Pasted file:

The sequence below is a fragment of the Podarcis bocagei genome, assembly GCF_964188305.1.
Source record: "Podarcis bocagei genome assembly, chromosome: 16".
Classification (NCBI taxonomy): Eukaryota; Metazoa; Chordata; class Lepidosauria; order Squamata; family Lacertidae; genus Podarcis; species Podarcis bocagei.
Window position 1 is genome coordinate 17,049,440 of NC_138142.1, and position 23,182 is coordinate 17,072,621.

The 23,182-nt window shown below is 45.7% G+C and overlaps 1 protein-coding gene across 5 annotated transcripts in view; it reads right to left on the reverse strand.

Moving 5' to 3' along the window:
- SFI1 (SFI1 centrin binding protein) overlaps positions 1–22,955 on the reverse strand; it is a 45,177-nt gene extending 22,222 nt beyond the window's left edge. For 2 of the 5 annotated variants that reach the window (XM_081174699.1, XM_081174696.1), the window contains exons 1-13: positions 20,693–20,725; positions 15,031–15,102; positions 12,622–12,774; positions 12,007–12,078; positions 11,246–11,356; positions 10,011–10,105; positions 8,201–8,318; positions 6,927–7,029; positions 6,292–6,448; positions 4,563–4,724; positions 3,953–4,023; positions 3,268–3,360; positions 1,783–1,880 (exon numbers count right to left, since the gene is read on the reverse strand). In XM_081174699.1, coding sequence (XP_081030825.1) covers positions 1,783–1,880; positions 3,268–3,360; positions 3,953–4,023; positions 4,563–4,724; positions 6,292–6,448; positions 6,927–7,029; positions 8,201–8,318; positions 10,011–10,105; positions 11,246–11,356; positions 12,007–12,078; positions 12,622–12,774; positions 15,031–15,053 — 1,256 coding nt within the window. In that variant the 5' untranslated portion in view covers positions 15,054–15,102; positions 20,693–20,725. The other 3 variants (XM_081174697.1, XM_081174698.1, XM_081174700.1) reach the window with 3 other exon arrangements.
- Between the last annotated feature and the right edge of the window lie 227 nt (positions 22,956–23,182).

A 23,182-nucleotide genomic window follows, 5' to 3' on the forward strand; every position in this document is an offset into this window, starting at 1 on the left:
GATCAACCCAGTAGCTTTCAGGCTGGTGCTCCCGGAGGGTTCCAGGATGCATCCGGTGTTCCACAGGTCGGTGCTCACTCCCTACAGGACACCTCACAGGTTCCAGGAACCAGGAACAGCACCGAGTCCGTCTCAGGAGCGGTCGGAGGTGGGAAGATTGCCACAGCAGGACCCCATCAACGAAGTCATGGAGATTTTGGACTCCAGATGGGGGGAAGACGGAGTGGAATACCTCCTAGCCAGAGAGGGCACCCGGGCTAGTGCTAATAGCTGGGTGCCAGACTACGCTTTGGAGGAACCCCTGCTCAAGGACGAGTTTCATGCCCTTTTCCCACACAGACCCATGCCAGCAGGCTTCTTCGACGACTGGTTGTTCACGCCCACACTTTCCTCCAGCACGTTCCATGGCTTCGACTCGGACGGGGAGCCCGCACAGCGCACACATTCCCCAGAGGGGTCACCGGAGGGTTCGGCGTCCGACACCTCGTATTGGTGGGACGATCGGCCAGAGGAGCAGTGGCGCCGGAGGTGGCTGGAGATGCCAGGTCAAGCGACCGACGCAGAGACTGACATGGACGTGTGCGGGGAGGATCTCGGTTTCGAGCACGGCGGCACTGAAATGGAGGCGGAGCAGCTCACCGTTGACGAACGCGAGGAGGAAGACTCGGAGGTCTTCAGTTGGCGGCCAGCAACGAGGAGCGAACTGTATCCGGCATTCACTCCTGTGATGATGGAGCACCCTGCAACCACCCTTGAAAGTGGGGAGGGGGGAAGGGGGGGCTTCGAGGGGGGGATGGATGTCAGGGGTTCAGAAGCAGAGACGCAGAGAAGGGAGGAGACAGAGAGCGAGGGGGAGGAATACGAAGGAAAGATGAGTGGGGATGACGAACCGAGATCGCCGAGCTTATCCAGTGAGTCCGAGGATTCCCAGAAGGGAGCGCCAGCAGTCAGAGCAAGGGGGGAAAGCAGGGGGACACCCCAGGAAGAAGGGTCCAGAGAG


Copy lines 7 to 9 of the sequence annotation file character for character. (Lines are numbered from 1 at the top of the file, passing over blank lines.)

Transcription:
- SFI1 (SFI1 centrin binding protein) overlaps positions 1–22,955 on the reverse strand; it is a 45,177-nt gene extending 22,222 nt beyond the window's left edge. For 2 of the 5 annotated variants that reach the window (XM_081174699.1, XM_081174696.1), the window contains exons 1-13: positions 20,693–20,725; positions 15,031–15,102; positions 12,622–12,774; positions 12,007–12,078; positions 11,246–11,356; positions 10,011–10,105; positions 8,201–8,318; positions 6,927–7,029; positions 6,292–6,448; positions 4,563–4,724; positions 3,953–4,023; positions 3,268–3,360; positions 1,783–1,880 (exon numbers count right to left, since the gene is read on the reverse strand). In XM_081174699.1, coding sequence (XP_081030825.1) covers positions 1,783–1,880; positions 3,268–3,360; positions 3,953–4,023; positions 4,563–4,724; positions 6,292–6,448; positions 6,927–7,029; positions 8,201–8,318; positions 10,011–10,105; positions 11,246–11,356; positions 12,007–12,078; positions 12,622–12,774; positions 15,031–15,053 — 1,256 coding nt within the window. In that variant the 5' untranslated portion in view covers positions 15,054–15,102; positions 20,693–20,725. The other 3 variants (XM_081174697.1, XM_081174698.1, XM_081174700.1) reach the window with 3 other exon arrangements.
- Between the last annotated feature and the right edge of the window lie 227 nt (positions 22,956–23,182).

A 23,182-nucleotide genomic window follows, 5' to 3' on the forward strand; every position in this document is an offset into this window, starting at 1 on the left: